Neutrino mass

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Neutrino mass

Post by neufer » Tue Feb 15, 2022 3:12 am wrote:
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<<The Standard Model of particle physics assumed that neutrinos are massless. The experimentally established phenomenon of neutrino oscillation, which mixes neutrino flavour states with neutrino mass states (analogously to CKM mixing), requires neutrinos to have nonzero masses.

The strongest upper limit on the masses of neutrinos comes from cosmology: the Big Bang model predicts that there is a fixed ratio between the number of neutrinos and the number of photons in the cosmic microwave background. If the total energy of all three types of neutrinos exceeded an average of 50 eV per neutrino, there would be so much mass in the universe that it would collapse. This limit can be circumvented by assuming that the neutrino is unstable, but there are limits within the Standard Model that make this difficult. A much more stringent constraint comes from a careful analysis of cosmological data, such as the cosmic microwave background radiation, galaxy surveys, and the Lyman-alpha forest. These indicate that the summed masses of the three neutrinos must be less than 0.3 eV.

In 1998, research results at the Super-Kamiokande neutrino detector determined that neutrinos can oscillate from one flavor to another, which requires that they must have a nonzero mass. While this shows that neutrinos have mass, the absolute neutrino mass scale is still not known.

In 2009, lensing data of a galaxy cluster were analyzed to predict a neutrino mass of about 1.5 eV. This surprisingly high value requires that the three neutrino masses be nearly equal, with neutrino oscillations on the order of milli-electron-volts. In 2016 this was updated to a mass of 1.85 eV. It predicts 3 sterile neutrinos of the same mass, stems with the Planck dark matter fraction and the non-observation of neutrinoless double beta decay. The masses lie below the Mainz-Troitsk upper bound of 2.2 eV for the electron antineutrino. The latter is being tested since June 2018 in the KATRIN experiment, that searches for a mass between 0.2 eV and 2 eV.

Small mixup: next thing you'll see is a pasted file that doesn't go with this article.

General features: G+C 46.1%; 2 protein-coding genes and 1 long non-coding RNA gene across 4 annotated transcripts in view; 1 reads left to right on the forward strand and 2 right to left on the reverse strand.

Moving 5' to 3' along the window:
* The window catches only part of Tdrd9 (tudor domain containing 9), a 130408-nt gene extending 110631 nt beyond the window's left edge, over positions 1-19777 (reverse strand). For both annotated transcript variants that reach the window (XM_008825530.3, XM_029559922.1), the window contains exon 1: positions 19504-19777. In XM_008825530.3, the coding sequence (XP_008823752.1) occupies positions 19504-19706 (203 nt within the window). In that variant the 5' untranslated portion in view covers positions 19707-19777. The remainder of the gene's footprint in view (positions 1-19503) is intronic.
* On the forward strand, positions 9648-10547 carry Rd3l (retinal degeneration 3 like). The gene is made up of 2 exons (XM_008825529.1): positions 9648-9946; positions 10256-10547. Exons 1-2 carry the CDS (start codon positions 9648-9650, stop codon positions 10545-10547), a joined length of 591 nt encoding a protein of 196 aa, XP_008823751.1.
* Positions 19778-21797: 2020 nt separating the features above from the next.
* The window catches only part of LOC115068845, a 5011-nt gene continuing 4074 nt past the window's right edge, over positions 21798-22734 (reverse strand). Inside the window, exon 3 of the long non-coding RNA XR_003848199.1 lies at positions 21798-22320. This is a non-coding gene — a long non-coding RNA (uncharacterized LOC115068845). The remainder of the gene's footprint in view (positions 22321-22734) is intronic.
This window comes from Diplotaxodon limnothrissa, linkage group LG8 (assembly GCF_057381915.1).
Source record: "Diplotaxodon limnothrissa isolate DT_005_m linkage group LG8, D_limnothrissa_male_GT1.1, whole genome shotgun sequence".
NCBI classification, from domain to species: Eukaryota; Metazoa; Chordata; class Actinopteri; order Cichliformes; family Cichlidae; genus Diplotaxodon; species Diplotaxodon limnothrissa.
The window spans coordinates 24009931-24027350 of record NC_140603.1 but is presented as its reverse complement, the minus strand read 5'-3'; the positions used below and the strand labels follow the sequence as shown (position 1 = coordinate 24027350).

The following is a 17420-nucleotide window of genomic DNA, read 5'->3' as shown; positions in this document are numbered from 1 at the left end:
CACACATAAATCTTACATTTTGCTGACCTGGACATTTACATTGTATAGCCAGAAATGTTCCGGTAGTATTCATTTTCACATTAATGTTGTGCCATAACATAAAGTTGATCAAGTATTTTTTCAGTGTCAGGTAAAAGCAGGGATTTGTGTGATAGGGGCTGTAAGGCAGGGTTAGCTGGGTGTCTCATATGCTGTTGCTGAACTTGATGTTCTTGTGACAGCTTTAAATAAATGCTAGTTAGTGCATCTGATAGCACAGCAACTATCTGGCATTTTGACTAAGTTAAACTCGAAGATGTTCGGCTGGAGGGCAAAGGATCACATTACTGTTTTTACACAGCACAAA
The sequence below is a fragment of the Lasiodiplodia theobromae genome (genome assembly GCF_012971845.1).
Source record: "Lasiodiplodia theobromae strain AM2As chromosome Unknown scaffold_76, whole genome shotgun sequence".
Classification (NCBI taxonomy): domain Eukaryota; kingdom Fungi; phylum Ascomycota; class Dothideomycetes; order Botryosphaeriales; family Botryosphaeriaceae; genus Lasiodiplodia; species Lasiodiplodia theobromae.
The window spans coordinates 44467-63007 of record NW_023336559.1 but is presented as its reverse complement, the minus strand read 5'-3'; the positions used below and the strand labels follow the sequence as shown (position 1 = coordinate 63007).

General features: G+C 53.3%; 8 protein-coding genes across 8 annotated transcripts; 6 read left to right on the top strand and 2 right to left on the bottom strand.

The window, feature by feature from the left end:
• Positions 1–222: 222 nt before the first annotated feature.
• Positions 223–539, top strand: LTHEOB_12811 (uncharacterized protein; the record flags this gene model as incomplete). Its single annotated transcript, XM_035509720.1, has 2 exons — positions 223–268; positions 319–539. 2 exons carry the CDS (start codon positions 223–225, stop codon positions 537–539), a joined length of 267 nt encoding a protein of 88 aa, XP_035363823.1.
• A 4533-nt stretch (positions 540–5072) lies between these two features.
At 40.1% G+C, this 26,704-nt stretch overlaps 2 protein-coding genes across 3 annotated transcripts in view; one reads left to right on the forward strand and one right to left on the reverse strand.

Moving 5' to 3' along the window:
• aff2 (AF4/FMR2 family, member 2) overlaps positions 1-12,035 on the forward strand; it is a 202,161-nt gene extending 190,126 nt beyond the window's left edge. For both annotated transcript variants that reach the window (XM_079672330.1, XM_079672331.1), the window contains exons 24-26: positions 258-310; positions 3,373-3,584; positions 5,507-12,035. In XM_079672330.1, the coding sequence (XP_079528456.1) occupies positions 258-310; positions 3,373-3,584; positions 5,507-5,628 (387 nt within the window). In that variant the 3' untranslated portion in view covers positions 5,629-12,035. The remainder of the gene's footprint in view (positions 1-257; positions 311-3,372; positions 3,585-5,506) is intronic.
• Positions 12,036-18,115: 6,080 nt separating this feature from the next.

On 31 May 2010, OPERA researchers observed the first tau neutrino candidate event in a muon neutrino beam, the first time this transformation in neutrinos had been observed, providing further evidence that they have mass.

In July 2010, the 3-D MegaZ DR7 galaxy survey reported that they had measured a limit of the combined mass of the three neutrino varieties to be less than 0.28 eV. A tighter upper bound yet for this sum of masses, 0.23 eV, was reported in March 2013 by the Planck collaboration, whereas a February 2014 result estimates the sum as 0.320 ± 0.081 eV based on discrepancies between the cosmological consequences implied by Planck's detailed measurements of the cosmic microwave background and predictions arising from observing other phenomena, combined with the assumption that neutrinos are responsible for the observed weaker gravitational lensing than would be expected from massless neutrinos.

If the neutrino is a Majorana particle, the mass may be calculated by finding the half-life of neutrinoless double-beta decay of certain nuclei. The current lowest upper limit on the Majorana mass of the neutrino has been set by KamLAND-Zen: 0.060–0.161 eV.>>
Art Neuendorffer